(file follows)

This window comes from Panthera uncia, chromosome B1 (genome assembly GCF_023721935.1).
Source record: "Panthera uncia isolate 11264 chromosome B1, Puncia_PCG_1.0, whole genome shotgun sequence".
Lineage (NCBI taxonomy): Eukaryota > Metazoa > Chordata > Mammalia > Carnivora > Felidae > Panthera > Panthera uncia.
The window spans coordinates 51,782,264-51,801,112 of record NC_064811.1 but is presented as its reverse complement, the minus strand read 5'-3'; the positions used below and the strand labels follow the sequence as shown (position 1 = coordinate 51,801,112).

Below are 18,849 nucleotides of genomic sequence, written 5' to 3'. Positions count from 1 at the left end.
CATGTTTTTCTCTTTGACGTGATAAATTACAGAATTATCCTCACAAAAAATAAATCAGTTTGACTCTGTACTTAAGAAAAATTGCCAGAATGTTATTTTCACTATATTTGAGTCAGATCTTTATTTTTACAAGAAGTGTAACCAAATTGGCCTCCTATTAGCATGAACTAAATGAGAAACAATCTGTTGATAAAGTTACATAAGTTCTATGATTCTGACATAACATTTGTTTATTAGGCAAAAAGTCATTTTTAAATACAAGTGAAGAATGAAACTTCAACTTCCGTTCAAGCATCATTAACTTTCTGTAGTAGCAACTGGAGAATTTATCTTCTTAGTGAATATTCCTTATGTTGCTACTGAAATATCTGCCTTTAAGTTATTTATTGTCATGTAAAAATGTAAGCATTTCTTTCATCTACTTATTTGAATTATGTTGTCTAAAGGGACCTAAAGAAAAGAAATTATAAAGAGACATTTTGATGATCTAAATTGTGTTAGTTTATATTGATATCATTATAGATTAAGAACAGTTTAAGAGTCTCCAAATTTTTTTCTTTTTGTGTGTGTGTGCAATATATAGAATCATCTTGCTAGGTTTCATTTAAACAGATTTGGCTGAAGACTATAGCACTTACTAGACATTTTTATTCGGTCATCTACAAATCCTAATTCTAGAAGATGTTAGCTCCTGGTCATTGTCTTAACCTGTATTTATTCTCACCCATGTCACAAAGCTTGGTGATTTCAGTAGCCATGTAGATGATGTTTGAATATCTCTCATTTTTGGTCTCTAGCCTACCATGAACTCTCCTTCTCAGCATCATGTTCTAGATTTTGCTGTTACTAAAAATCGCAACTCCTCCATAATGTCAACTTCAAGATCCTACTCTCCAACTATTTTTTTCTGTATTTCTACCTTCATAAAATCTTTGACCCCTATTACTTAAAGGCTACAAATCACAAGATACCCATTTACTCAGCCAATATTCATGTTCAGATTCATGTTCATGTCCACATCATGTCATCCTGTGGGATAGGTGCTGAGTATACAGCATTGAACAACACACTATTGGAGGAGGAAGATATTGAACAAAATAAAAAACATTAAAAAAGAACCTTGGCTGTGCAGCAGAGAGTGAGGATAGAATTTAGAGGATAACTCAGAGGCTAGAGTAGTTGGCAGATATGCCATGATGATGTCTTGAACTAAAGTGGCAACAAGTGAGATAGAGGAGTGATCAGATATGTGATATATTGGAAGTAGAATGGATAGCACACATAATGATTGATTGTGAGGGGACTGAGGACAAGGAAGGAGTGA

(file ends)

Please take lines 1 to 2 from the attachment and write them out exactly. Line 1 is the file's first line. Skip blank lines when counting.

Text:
This window comes from Panthera uncia, chromosome B1 (genome assembly GCF_023721935.1).
Source record: "Panthera uncia isolate 11264 chromosome B1, Puncia_PCG_1.0, whole genome shotgun sequence".